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NEWS
January 16, 2015 | By Bonnie L. Cook, Inquirer Staff Writer
Joan Markman, 57, of Center City, Philadelphia's first chief integrity officer and a federal prosecutor for 20 years, died Wednesday, Jan. 14. She had been undergoing treatment for cancer. On Jan. 17, 2014, Mayor Nutter announced the departure of Ms. Markman, who he said was contending with the side effects of chemotherapy for recurrent cancer. Ms. Markman's last day of city employment was Jan. 31 of that year. "We're devastated and deeply saddened at the news of the passing of our friend Joan Markman," Nutter said Wednesday night.
NEWS
January 13, 2015 | By Chris Mondics, Inquirer Staff Writer
He was almost home free. On his 23d birthday in 1967, Marine Lt. Ron Castille was leading a platoon on a search-and-destroy mission in Duc Pho, South Vietnam, when he was hit in the leg by a Viet Cong machine-gun round and evacuated from the fight. For a moment, it seemed he was on his way to the safety of the rear. But just as the Marine helicopter bearing Castille was clearing the battle zone, a burst of enemy fire raked the thin metal skin of its fuselage, tearing another and much more serious wound in his leg. Military surgeons said they had no choice but to amputate.
NEWS
January 13, 2015 | By Jan Hefler, Inquirer Staff Writer
A firefighter with close ties to political officials in both parties - and who had little supervisory experience in the last decade - has been named the new fire chief and EMS director in Westampton Township, Burlington County. His salary is $90,000. The appointment of Jason Carty at a hastily scheduled special meeting last month has raised concerns from local residents about how he got the job. Acting Chief Craig Farnsworth, who had been a lieutenant and who has a master's degree in emergency and disaster management, was passed over for the position, which attracted 18 candidates locally and from states as far away as Missouri and North Carolina.
SPORTS
January 9, 2015 | By Jeff McLane, Inquirer Staff Writer
It took Chip Kelly less than four weeks to hire a coaching staff of 26 after he was named Eagles head coach two years ago, but it could take as long for him to find the one man who will be his second-in-command in personnel. Although he has made many coaching hires, Kelly has never had to hire an NFL senior scout. He will look for someone who checks off the typical requirements in any job - someone who is intelligent, committed, a leader, congenial - but he also has to find someone who fits his vision for the position.
NEWS
January 5, 2015 | By Craig LaBan, Inquirer Restaurant Critic
When Paul Steinke arrived in 2001 to become the new general manager of the Reading Terminal Market, the beloved Philadelphia institution was in need of a delicate update and future vision. To remain relevant, one of the oldest continuously operating public markets in the country had to evolve without losing its diversity or historic character. Thirteen years later, the market has been significantly reshaped by expanded hours, a major redesign, and several bright new tenants. Visitors since 2003 have increased by 30 percent, to 6.2 million people a year.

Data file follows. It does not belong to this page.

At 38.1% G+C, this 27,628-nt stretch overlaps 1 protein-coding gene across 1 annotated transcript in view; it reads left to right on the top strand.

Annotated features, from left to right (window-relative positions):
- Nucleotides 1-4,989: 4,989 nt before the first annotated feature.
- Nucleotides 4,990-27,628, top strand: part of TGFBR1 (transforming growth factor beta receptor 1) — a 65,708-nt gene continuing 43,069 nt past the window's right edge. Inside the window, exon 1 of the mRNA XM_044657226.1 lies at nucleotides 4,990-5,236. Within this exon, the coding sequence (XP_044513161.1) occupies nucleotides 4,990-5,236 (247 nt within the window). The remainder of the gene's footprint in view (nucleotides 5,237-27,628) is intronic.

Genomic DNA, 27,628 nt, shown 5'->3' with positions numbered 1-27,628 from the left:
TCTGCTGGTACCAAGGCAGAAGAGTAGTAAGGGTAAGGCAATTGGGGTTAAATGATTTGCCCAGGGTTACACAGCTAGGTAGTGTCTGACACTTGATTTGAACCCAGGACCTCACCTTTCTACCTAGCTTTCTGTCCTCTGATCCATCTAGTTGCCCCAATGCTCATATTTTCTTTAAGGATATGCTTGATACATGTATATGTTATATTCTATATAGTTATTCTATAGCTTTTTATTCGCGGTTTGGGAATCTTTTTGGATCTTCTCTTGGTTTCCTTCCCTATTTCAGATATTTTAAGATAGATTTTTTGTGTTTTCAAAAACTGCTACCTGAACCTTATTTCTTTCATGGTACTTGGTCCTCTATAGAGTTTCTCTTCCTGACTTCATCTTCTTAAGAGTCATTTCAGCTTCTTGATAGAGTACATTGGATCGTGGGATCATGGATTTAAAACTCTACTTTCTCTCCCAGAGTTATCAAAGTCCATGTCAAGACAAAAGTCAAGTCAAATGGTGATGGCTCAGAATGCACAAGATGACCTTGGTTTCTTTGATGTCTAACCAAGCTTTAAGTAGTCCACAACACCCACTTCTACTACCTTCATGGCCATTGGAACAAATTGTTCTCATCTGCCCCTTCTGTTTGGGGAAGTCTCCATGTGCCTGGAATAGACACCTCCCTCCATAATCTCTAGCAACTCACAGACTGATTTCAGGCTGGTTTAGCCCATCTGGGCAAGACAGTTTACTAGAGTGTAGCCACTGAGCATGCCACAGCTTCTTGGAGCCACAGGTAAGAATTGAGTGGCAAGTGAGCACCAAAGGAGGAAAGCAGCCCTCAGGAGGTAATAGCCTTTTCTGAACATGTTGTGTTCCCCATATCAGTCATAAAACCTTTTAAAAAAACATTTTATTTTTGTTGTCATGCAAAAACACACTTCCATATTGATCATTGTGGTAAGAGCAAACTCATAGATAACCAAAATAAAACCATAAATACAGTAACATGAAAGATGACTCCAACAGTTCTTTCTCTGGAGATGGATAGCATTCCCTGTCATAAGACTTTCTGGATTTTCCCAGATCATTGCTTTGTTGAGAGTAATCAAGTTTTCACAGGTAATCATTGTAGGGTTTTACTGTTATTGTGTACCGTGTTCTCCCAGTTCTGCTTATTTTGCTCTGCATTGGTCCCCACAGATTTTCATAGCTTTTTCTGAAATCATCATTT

SPORTS
January 2, 2015 | By Zach Berman, Inquirer Staff Writer
The Eagles and their vice president of player personnel, Tom Gamble, "have agreed to part ways," the team said Wednesday, describing the abrupt exit of the club's most powerful personnel executive besides general manager Howie Roseman. Gamble was believed to be a close ally of coach Chip Kelly. The move was made after a season in which there was tension between Kelly and Roseman, according to several sources. Roseman, Kelly, and owner Jeffrey Lurie were not available for comment, according to a team spokesman.
NEWS
December 19, 2014 | By Mike Newall, Inquirer Staff Writer
The president of Philadelphia's police union on Wednesday decried the protests sweeping cities across the country after grand juries in Missouri and New York state cleared white officers who killed unarmed black suspects. "We have to guard against a growing trend in this country to replace due process and the legal system with media-fueled mob rule and sensationalism," said John McNesby, president of the local Fraternal Order of Police lodge. McNesby spoke after a ceremony at the union hall in Northeast Philadelphia honoring city police officers for valor and bravery.
NEWS
December 19, 2014 | By Allison Steele, Inquirer Staff Writer
Many of the elementary students in Camden's long-troubled public schools wish they attended a different school, according to a survey conducted this year, and more than half of the parents surveyed feel the same way. Administrators and teachers still struggle to connect with parents about how they can best work together, Camden Superintendent Paymon Rouhanifard told the state Board of Education on Wednesday, and standardized test scores remain largely...
BUSINESS
December 15, 2014 | By Andrew Maykuth, Inquirer Staff Writer
After spending a year and a half and more than $21 million on its failed bid to buy Philadelphia Gas Works, UIL Holdings Corp. chief executive James P. Torgerson has some words of advice for anybody considering doing business in Philadelphia: "Make sure you have everything lined up before you commit. " Torgerson, in the first interview he has given since his Connecticut utility company on Dec. 4 terminated its $1.86 billion offer to buy the city's gas utility, on Friday repeatedly used the word disappointed to describe his feeling about the city's sales process.
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